Recent decisions of the Court of Justice of the European Union indicate that the 'battle for the soul of antitrust', between the those who advocate competition law being based on an approach focuses entirely on provable economic effects, and those which who put forward a system based on more formal and administrable legal rules, is still raging; in the Courts, before competition authorities, and in the literature. CLaSF is devoting its XXIVth event to this very broad topic.
In particular, suggestions are invited in relation to the following matters:
* The bifurcation of Art 101 TFEU into 'object' and 'effect' cases following Cartes Bancaires, Allianz and Expedia.
* The 'modernisation' of the approach to abuse under Article 102 TFEU following the European Commission's 2009 Guidance on exclusionary abuses.
* The reception of the Commission's Guidance by the Court of Justice in cases such as Intel, Telia Sonera and Post Danmark.
* The tension between EU competition law's ordoliberal tradition and rise of the new 'orthodoxy' Chicago, and Post-Chicago antitrust economics.
Papers are invited from researchers, scholars, regulators and practitioners on any of these issues or other topics which fall generally within the broad theme of Object and/or Effects in Competition Law. Any person interested in presenting a paper at the workshop is asked to contact Angus MacCulloch at email@example.com. In the first instance an abstract is required of approximately 500-1000 words, a draft paper (and PPT presentation) is also required a week prior to the workshop.
Please submit your abstract by Friday February 20 2015.
Papers presented at the workshop can be submitted to the Competition Law Review editorial board with a view to being published in the Review. Note that the Review is a fully refereed scholarly law journal: Submission does not guarantee publication.
Jonathan B. Baker, American University - Washington College of Law explores Exclusionary Conduct of Dominant Firms, R&D Competition, and Innovation.
ABSTRACT: This paper evaluates the innovation consequences of antitrust enforcement against the exclusionary conduct of dominant firms through a Nash equilibrium model of research and development (R&D) competition to create new products. In the two-firm model, whether one firm regards the other firm’s R&D investment as a strategic complement or strategic substitute turns on an increasing differences condition: whether the first firm’s incremental benefit of increased R&D investment is greater if its rival’s R&D effort succeeds or if its rival’s R&D effort fails. Antitrust prohibitions on pre-innovation exclusion and post-innovation exclusion are found to be effective in different strategic settings: preventing dominant firm exclusion of its rival from post-innovation (pre-innovation) product market competition increases the overall likelihood of industry innovation if the dominant firm’s best response function slopes upward (downward) and is sufficiently steep, or if its rival’s best response function slopes downward (upward) and is sufficiently steep. An antitrust prohibition on dominant firm exclusion of its rival from R&D competition increases the overall likelihood of industry innovation if the dominant firm regards rival R&D investment as a strategic complement.
Saturday, December 20, 2014
Jean Bensaid and Frederic Marty ask What Makes Public-Private Partnerships Work? An Economic Analysis.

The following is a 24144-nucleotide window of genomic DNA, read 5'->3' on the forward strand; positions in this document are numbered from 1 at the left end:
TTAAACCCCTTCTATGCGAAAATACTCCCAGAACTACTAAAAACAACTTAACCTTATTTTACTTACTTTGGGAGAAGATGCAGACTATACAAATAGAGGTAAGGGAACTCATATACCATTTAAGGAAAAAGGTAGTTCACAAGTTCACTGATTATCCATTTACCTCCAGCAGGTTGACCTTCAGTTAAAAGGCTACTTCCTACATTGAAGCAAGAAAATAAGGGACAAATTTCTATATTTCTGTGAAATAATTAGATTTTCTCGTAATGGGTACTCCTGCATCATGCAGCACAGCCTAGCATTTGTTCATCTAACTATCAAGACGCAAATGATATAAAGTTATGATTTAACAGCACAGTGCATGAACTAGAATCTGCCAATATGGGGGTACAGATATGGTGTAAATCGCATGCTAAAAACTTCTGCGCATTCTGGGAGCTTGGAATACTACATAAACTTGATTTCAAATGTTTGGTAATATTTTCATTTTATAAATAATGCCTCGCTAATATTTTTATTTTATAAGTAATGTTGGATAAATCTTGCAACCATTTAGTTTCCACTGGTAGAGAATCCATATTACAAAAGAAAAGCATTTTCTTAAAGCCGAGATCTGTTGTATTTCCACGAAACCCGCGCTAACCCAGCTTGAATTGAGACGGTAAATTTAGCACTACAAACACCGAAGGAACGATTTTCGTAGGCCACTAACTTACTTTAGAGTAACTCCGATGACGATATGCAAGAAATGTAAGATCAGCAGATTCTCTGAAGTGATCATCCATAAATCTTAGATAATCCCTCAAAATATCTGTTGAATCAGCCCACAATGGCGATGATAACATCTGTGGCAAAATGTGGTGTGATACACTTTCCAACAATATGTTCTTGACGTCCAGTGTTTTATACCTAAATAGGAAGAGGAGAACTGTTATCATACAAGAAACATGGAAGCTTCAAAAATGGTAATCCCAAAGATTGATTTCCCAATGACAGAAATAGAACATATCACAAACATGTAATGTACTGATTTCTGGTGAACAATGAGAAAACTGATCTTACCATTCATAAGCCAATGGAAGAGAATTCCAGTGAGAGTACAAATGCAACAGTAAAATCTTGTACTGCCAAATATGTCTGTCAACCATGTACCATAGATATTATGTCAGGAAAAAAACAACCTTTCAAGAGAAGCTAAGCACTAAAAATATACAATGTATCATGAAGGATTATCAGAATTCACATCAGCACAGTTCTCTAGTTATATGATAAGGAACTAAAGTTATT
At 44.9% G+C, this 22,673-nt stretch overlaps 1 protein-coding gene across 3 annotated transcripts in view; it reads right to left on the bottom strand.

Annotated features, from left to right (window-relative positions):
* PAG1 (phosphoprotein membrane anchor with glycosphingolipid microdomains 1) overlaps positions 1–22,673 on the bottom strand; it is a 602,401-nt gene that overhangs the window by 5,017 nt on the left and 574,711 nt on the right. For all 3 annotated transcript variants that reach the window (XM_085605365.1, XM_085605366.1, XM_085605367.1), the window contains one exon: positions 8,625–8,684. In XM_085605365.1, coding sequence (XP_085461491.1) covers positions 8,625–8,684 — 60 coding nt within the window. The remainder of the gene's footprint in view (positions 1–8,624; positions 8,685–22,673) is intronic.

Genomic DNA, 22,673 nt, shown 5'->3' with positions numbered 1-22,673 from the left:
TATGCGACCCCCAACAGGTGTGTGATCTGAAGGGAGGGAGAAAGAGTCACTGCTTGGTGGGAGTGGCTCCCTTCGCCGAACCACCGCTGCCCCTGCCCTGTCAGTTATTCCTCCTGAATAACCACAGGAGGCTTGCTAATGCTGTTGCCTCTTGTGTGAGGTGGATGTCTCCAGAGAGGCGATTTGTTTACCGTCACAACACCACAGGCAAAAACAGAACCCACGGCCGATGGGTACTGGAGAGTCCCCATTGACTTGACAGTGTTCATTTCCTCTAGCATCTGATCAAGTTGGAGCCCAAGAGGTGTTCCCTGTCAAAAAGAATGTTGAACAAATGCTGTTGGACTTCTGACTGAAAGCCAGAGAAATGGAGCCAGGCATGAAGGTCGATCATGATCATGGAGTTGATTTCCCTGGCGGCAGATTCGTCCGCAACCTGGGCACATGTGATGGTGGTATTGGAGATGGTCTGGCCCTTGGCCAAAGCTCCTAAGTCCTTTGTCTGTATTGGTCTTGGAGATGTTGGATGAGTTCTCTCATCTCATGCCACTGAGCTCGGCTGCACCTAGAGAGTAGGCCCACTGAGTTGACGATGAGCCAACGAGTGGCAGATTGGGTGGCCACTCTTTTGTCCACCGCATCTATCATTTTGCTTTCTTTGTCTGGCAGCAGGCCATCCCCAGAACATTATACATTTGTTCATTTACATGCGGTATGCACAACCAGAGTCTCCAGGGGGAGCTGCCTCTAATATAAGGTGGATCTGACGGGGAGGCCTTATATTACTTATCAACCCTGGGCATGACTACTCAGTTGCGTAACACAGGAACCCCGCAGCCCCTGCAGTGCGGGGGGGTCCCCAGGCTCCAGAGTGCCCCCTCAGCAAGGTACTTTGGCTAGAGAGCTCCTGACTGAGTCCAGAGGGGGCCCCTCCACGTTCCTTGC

ABSTRACT: Public-private partnerships are long-term, global, administrative contracts by which a public authority entrusts a private contractor with some or all of the missions of design, construction, funding, operation and maintenance of an infrastructure or the provision of a public service. The private contractor recovers its initial investment and collects revenue for the service provided by means of tolls paid by users (depending on the traffic) or rent paid by the public authority (depending on the availability of the required service and the satisfaction of criteria of quality and performance).
Criticized for their cost, rigidity and lack of transparency, condemned on the basis of a number of failures or difficulties in their implementation, public-private partnerships are nevertheless an appropriate instrument for the realization of certain projects and for the efficient exploitation of public assets and infrastructures. This Prisme presents a dispassionate analysis of these contracts, highlighting the economic and financial parameters that can lead public authorities to choose this solution within the context of the search for transparency and the need to make efficient use of public moneys.
Private funding may prove to be indispensable, given the constraints currently imposed on public finances, to meet the needs for infrastructure investment. Likewise, the public-private partnership may create an efficient incentive framework to protect the public authority from spiralling costs or delays and to guarantee a service of quality throughout the duration of the contract.
Having said that, these contracts are no magic solution that can be applied to every project or in every situation. This Prisme explains how far and under what conditions the public-private partnership can fulfil its promise. It places particular emphasis on the financial dimension, which is the cornerstone of these contracts in terms of both efficiency and budgetary sustainability. And lastly, it examines the changes undergone by this model, especially those related to funding conditions.
Friday, December 19, 2014
Who Does What in Competition Law: Harmonizing the Rules on Damages for Infringements of the EU Competition Rules?